I am saddened to see our leadership is still resistant to the idea that combat stress can only come from personal combat and that the elitist attitude of aviators shown in the letters on the flight suits was not just an isolated case.
To take offense to the stress of crewmen at Creech Air Force Base in Nevada is the height of hubris (“The War Room,” Oct. 27). It is the same attitude that gives the thought that “fobbits” aren’t worthwhile soldiers just because their jobs do not go outside the wire. “Whine to your psychiatrist,” indeed (“ ‘War Room’ a slap in the face,” letter, Oct. 29).
Are we still of the mind-set that “traumatic stress” only comes from immediate danger? Watching a bomb go off on your screen is not the same as watching it through your windshield, it is true. But the guilt of being a survivor, of not being able to save that life, is just as real, no matter where you were. And I would dare the writers berating the 432nd operators to try watching comrades die before their eyes, and go home that same night being unable to speak of it with their spouse. Day after day. Without rest. Not months later, when you come home after being away so long.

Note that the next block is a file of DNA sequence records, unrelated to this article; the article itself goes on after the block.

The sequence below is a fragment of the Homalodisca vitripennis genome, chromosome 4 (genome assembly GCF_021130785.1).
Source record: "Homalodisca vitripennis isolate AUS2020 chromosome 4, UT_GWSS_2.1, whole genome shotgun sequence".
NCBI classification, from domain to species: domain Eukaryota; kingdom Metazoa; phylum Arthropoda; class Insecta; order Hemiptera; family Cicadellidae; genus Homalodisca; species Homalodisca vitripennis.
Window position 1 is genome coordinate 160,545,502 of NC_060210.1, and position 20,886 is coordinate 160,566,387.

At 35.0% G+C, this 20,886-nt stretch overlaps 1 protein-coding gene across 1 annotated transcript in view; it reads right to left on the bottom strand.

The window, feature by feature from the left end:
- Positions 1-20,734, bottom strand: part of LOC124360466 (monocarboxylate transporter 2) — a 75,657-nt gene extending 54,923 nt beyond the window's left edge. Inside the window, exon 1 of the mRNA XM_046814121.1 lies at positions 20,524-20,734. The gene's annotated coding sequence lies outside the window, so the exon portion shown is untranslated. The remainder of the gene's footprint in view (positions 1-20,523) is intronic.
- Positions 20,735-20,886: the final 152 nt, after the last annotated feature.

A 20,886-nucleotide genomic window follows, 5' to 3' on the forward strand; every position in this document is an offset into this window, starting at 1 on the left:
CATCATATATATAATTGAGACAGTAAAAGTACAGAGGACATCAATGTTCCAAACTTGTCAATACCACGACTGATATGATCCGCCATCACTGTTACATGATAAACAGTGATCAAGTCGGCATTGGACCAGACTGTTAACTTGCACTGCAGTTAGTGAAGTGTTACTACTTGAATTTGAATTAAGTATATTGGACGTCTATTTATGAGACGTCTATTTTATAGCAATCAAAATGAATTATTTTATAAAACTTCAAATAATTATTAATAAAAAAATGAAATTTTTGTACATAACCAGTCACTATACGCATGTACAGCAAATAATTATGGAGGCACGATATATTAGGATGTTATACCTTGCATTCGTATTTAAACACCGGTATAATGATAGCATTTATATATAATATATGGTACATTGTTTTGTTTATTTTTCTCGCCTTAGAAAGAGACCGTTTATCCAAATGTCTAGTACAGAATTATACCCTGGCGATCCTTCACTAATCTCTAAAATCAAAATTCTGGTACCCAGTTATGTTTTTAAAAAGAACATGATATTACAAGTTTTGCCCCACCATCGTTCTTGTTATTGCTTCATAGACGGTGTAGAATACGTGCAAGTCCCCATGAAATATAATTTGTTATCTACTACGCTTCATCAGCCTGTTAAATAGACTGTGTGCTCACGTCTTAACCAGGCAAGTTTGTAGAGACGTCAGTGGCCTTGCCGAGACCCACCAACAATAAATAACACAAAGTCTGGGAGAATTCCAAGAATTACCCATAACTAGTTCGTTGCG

Your derision and insulting of other personnel’s integrity and job is unprofessional. Every occupation serves to make this military the best military in the world. To think that aviators, in general or specific, are of more import than ground troops, or other aviators, is to claim that the heart is better than the lungs. Without either, you will not survive.
Do not blind yourself to the troubles of a fellow servicemember just because he does not experience things the same as you do.
Spc. Steven SchopmeyerForward Operating Base Marez, Iraq